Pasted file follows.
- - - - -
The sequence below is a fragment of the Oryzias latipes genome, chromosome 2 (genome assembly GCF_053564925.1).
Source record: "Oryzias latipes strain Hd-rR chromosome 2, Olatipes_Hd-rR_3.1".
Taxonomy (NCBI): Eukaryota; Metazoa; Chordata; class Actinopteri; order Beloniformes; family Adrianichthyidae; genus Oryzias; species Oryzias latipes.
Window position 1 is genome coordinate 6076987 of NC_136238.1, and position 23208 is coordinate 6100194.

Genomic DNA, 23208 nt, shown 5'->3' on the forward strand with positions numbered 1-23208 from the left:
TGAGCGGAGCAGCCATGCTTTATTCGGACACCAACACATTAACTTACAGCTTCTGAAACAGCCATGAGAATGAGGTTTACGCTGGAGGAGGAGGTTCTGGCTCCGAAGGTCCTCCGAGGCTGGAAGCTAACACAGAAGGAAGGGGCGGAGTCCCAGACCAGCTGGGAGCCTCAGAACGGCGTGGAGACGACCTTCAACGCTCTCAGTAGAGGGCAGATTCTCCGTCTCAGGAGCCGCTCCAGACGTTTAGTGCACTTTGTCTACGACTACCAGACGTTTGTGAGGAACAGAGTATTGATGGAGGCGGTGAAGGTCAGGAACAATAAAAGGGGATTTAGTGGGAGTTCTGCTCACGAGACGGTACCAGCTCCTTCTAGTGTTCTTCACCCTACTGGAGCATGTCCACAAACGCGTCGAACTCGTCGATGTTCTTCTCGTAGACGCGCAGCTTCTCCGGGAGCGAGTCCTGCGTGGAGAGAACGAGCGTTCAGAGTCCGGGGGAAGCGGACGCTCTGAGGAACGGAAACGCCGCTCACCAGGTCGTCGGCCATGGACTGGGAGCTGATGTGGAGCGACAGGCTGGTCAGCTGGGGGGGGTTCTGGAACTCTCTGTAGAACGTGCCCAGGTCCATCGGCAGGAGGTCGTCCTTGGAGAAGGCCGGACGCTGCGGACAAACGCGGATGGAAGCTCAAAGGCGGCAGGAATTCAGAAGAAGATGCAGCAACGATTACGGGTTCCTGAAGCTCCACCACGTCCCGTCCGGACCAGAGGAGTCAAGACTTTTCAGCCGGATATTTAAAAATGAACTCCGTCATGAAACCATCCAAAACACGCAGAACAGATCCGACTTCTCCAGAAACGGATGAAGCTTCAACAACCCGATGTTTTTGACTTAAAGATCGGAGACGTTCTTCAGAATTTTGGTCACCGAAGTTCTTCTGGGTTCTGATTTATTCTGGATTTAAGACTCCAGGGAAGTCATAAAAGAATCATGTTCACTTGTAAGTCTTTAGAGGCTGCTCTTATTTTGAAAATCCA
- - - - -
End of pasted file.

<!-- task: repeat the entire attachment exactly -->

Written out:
The sequence below is a fragment of the Oryzias latipes genome, chromosome 2 (genome assembly GCF_053564925.1).
Source record: "Oryzias latipes strain Hd-rR chromosome 2, Olatipes_Hd-rR_3.1".
Taxonomy (NCBI): Eukaryota; Metazoa; Chordata; class Actinopteri; order Beloniformes; family Adrianichthyidae; genus Oryzias; species Oryzias latipes.
Window position 1 is genome coordinate 6076987 of NC_136238.1, and position 23208 is coordinate 6100194.

Genomic DNA, 23208 nt, shown 5'->3' on the forward strand with positions numbered 1-23208 from the left:
TGAGCGGAGCAGCCATGCTTTATTCGGACACCAACACATTAACTTACAGCTTCTGAAACAGCCATGAGAATGAGGTTTACGCTGGAGGAGGAGGTTCTGGCTCCGAAGGTCCTCCGAGGCTGGAAGCTAACACAGAAGGAAGGGGCGGAGTCCCAGACCAGCTGGGAGCCTCAGAACGGCGTGGAGACGACCTTCAACGCTCTCAGTAGAGGGCAGATTCTCCGTCTCAGGAGCCGCTCCAGACGTTTAGTGCACTTTGTCTACGACTACCAGACGTTTGTGAGGAACAGAGTATTGATGGAGGCGGTGAAGGTCAGGAACAATAAAAGGGGATTTAGTGGGAGTTCTGCTCACGAGACGGTACCAGCTCCTTCTAGTGTTCTTCACCCTACTGGAGCATGTCCACAAACGCGTCGAACTCGTCGATGTTCTTCTCGTAGACGCGCAGCTTCTCCGGGAGCGAGTCCTGCGTGGAGAGAACGAGCGTTCAGAGTCCGGGGGAAGCGGACGCTCTGAGGAACGGAAACGCCGCTCACCAGGTCGTCGGCCATGGACTGGGAGCTGATGTGGAGCGACAGGCTGGTCAGCTGGGGGGGGTTCTGGAACTCTCTGTAGAACGTGCCCAGGTCCATCGGCAGGAGGTCGTCCTTGGAGAAGGCCGGACGCTGCGGACAAACGCGGATGGAAGCTCAAAGGCGGCAGGAATTCAGAAGAAGATGCAGCAACGATTACGGGTTCCTGAAGCTCCACCACGTCCCGTCCGGACCAGAGGAGTCAAGACTTTTCAGCCGGATATTTAAAAATGAACTCCGTCATGAAACCATCCAAAACACGCAGAACAGATCCGACTTCTCCAGAAACGGATGAAGCTTCAACAACCCGATGTTTTTGACTTAAAGATCGGAGACGTTCTTCAGAATTTTGGTCACCGAAGTTCTTCTGGGTTCTGATTTATTCTGGATTTAAGACTCCAGGGAAGTCATAAAAGAATCATGTTCACTTGTAAGTCTTTAGAGGCTGCTCTTATTTTGAAAATCCA